There was a swimming pool in Pai. This place also took over two hours to produce my club sandwich. It was nice to chill out at a pool, but not so nice to be starving.
One day saw a sober Tim and I hit the road on the scooters while everyone else slept off their hangovers. Tim drives like a girl and has a long history of smashing up motorbikes in Thailand. I knew I had to be on my guard. However, Tim proved me wrong and put in a sterling shift whilst we manoeuvred Pai’s surrounding beauties.
We came across a little Chinese village, which had been built specifically for us tourists. The village was full of colourful lanterns and bizarre and very empty looking shops. The highlight of this treasure in the mountains was a massive plastic Chinese castle. A strange construction that baffled us as to it’s uses. The 25B charge to use a wooden swing threw us as well. Needless to say, not many tourists were viable. A bizarre little place that has to be seen to be appreciated.
Quirky little parks with miniature houses and view points entertained us for the rest of the morning. The monastery with a row of cock statues produced a short giggle. Cocks as in cockerels.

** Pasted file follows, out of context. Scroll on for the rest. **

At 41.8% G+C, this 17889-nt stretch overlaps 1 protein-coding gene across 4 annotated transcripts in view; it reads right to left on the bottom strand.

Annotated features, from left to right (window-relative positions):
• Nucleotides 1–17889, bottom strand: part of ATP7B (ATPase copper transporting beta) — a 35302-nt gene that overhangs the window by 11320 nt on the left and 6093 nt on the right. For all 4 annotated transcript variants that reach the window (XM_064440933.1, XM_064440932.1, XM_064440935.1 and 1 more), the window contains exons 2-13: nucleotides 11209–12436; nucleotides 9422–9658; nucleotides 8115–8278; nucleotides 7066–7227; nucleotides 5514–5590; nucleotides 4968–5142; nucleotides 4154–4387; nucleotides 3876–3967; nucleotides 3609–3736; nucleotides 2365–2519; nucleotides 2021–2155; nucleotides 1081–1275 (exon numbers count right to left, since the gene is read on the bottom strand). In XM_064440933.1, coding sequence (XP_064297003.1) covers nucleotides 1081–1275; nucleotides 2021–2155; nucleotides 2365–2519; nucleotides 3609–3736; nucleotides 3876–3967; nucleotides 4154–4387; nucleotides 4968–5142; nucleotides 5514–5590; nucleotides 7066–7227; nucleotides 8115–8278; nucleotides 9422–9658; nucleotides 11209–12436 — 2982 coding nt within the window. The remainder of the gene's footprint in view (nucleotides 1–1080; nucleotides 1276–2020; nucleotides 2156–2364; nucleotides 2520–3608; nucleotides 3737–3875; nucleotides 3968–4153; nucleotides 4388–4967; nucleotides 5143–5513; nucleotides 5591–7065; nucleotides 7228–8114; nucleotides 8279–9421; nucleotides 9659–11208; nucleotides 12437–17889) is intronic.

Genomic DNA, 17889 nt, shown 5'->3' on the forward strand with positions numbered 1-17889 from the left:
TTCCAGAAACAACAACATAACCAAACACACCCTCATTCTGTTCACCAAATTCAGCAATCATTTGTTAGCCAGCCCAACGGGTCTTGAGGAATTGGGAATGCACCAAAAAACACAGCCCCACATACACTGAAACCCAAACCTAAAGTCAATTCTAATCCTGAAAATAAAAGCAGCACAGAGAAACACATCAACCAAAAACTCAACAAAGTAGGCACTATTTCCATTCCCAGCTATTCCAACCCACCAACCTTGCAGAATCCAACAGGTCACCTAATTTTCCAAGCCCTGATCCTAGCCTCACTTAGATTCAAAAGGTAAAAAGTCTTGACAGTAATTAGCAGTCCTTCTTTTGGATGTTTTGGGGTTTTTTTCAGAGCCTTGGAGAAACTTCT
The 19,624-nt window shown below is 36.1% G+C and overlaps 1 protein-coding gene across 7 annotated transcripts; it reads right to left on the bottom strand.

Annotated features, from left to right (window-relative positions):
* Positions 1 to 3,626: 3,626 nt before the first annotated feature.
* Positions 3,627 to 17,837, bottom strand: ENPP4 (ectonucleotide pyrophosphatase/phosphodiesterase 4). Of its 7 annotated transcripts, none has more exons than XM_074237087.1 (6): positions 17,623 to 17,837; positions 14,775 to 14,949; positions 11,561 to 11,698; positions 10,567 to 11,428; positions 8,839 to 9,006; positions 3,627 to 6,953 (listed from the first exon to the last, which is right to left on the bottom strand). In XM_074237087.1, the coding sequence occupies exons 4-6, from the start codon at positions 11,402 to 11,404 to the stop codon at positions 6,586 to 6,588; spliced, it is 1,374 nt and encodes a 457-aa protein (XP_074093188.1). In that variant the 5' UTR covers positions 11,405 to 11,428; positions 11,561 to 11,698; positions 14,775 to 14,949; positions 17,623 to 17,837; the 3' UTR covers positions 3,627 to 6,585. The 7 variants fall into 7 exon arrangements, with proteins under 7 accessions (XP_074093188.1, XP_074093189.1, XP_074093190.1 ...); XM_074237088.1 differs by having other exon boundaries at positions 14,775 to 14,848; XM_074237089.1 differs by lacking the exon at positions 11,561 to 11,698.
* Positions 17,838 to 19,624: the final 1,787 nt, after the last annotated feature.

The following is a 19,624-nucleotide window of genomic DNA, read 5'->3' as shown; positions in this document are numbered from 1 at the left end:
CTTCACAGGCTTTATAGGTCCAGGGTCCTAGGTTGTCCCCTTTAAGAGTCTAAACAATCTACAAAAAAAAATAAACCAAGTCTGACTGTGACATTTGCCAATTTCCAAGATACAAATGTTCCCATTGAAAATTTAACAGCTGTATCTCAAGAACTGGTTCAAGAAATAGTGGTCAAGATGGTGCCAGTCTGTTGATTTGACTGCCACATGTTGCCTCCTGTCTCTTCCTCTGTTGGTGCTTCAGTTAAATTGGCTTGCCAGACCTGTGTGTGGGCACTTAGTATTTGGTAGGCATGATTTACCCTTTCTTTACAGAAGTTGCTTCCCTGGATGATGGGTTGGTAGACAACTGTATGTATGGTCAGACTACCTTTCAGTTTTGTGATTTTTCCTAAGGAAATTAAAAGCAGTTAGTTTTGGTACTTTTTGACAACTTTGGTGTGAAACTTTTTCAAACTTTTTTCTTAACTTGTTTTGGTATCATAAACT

We drove through the lush mountains, taking in its beauty and stopped in small villages to high five the local kids who should have been in school. We found view points and a British style post box.
Elephant treks are big business in Pai so we stopped to say hello to Nelly and his gang. It was fun at first. Fooling around. They tried to lift me up with their trunks.
However, they were chained up. One was trying to loosen his chain around his ankle. I felt bad for the little fellas. People pay big money to ride these guys but in reality, they are kept against their will to make big money for their owners. I made a pact, with myself, not to pay money to any organisation that is cruel to animals, or humans.